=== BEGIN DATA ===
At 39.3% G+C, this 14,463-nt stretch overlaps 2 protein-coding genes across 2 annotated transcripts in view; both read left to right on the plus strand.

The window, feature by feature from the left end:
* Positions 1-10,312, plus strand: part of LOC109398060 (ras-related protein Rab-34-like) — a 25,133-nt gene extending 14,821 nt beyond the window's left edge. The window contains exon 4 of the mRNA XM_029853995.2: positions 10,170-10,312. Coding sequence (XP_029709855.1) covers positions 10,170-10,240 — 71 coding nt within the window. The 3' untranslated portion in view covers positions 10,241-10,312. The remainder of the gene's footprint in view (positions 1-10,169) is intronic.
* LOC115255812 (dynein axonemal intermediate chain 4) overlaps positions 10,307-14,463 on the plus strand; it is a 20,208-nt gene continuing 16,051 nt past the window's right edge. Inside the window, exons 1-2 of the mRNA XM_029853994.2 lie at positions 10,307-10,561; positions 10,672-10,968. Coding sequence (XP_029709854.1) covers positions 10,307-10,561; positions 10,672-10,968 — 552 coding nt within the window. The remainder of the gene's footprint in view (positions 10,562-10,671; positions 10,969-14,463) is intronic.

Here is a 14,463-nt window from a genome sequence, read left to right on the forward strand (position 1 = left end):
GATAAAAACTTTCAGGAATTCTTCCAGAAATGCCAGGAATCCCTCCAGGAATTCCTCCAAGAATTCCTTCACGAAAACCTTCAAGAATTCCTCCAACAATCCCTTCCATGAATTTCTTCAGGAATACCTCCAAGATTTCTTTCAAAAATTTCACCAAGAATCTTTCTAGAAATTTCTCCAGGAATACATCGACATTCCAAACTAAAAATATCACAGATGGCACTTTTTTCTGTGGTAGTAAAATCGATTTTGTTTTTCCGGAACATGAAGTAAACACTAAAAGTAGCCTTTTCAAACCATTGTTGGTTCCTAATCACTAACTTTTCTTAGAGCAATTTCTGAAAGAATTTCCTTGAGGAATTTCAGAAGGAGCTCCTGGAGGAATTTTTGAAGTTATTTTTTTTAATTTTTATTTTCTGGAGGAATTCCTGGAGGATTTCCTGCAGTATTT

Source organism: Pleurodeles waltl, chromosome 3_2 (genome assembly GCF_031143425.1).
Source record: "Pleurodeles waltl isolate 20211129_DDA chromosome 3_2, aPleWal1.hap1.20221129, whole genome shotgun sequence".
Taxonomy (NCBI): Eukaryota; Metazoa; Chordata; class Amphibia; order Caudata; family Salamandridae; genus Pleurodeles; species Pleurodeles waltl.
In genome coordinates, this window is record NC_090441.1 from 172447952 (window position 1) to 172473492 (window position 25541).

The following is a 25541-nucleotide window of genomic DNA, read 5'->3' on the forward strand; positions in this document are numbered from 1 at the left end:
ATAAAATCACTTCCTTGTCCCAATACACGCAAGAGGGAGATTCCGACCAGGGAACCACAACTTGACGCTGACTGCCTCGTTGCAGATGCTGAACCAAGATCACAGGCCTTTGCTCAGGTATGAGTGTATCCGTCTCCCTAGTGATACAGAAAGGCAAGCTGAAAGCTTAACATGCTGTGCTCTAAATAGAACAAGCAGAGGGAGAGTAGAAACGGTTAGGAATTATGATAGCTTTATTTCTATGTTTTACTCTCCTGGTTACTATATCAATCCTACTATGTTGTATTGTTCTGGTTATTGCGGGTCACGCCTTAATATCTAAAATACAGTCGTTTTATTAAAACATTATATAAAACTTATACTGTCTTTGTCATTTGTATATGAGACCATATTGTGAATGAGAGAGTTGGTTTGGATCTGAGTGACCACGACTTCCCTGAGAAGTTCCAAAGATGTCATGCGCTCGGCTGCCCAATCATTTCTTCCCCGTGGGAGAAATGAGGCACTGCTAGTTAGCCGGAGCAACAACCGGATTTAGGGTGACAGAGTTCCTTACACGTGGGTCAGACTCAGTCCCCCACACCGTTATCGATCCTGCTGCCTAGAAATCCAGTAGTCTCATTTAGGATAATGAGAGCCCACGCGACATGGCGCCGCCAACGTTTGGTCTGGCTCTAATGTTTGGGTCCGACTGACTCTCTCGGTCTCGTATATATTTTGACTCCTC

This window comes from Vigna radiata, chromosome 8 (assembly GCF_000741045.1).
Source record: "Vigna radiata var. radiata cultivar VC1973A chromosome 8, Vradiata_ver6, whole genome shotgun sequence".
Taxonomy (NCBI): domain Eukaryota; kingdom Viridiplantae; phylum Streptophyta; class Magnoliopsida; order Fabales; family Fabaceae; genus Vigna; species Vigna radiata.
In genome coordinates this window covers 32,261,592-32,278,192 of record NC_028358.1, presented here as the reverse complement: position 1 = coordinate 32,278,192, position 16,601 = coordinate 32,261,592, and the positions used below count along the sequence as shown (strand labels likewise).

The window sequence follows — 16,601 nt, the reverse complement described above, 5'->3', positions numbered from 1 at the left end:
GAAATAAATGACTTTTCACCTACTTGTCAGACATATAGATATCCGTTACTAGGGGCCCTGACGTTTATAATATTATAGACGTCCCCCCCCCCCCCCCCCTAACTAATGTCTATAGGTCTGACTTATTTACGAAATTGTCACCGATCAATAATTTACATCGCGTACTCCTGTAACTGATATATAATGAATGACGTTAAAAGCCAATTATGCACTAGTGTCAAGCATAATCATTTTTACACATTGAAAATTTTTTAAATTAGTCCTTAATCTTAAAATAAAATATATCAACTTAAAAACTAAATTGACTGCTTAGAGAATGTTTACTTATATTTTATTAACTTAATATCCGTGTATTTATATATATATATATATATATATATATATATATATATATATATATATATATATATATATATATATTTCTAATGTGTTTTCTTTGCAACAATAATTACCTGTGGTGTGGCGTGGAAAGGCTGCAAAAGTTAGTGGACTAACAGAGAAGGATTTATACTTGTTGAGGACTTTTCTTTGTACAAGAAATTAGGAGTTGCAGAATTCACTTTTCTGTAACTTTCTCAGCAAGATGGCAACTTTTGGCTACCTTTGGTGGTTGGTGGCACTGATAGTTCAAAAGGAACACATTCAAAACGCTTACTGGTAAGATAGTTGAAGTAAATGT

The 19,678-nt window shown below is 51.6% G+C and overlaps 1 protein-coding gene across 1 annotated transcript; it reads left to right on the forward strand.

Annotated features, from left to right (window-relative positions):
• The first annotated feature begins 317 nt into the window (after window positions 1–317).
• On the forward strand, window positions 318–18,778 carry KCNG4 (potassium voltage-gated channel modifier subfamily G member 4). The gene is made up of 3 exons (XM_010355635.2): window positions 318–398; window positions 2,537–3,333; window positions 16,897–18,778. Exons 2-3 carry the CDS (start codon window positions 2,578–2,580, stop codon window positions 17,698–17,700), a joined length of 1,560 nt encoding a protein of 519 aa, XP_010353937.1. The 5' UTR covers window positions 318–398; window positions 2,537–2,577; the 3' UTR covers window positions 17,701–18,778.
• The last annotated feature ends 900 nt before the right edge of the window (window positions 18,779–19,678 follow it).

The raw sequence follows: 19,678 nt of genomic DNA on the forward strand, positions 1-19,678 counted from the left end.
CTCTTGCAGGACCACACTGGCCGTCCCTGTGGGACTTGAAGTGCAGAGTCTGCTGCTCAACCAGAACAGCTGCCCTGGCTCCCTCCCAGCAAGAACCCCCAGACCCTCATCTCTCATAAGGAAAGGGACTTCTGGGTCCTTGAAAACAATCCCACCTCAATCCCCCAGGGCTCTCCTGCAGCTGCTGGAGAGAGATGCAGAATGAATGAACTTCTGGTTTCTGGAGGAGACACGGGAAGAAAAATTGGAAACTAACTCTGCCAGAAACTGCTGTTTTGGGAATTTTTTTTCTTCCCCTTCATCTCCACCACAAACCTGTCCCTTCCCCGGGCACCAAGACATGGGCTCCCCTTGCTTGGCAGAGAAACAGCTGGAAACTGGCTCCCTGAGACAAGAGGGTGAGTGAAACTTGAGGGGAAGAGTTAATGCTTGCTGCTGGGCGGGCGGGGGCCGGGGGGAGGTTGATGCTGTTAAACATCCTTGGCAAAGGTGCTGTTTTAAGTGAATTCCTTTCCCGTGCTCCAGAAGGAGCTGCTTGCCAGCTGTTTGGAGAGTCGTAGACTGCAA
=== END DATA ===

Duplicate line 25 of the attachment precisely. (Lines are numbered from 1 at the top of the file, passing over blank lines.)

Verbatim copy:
CTCTTGCAGGACCACACTGGCCGTCCCTGTGGGACTTGAAGTGCAGAGTCTGCTGCTCAACCAGAACAGCTGCCCTGGCTCCCTCCCAGCAAGAACCCCCAGACCCTCATCTCTCATAAGGAAAGGGACTTCTGGGTCCTTGAAAACAATCCCACCTCAATCCCCCAGGGCTCTCCTGCAGCTGCTGGAGAGAGATGCAGAATGAATGAACTTCTGGTTTCTGGAGGAGACACGGGAAGAAAAATTGGAAACTAACTCTGCCAGAAACTGCTGTTTTGGGAATTTTTTTTCTTCCCCTTCATCTCCACCACAAACCTGTCCCTTCCCCGGGCACCAAGACATGGGCTCCCCTTGCTTGGCAGAGAAACAGCTGGAAACTGGCTCCCTGAGACAAGAGGGTGAGTGAAACTTGAGGGGAAGAGTTAATGCTTGCTGCTGGGCGGGCGGGGGCCGGGGGGAGGTTGATGCTGTTAAACATCCTTGGCAAAGGTGCTGTTTTAAGTGAATTCCTTTCCCGTGCTCCAGAAGGAGCTGCTTGCCAGCTGTTTGGAGAGTCGTAGACTGCAA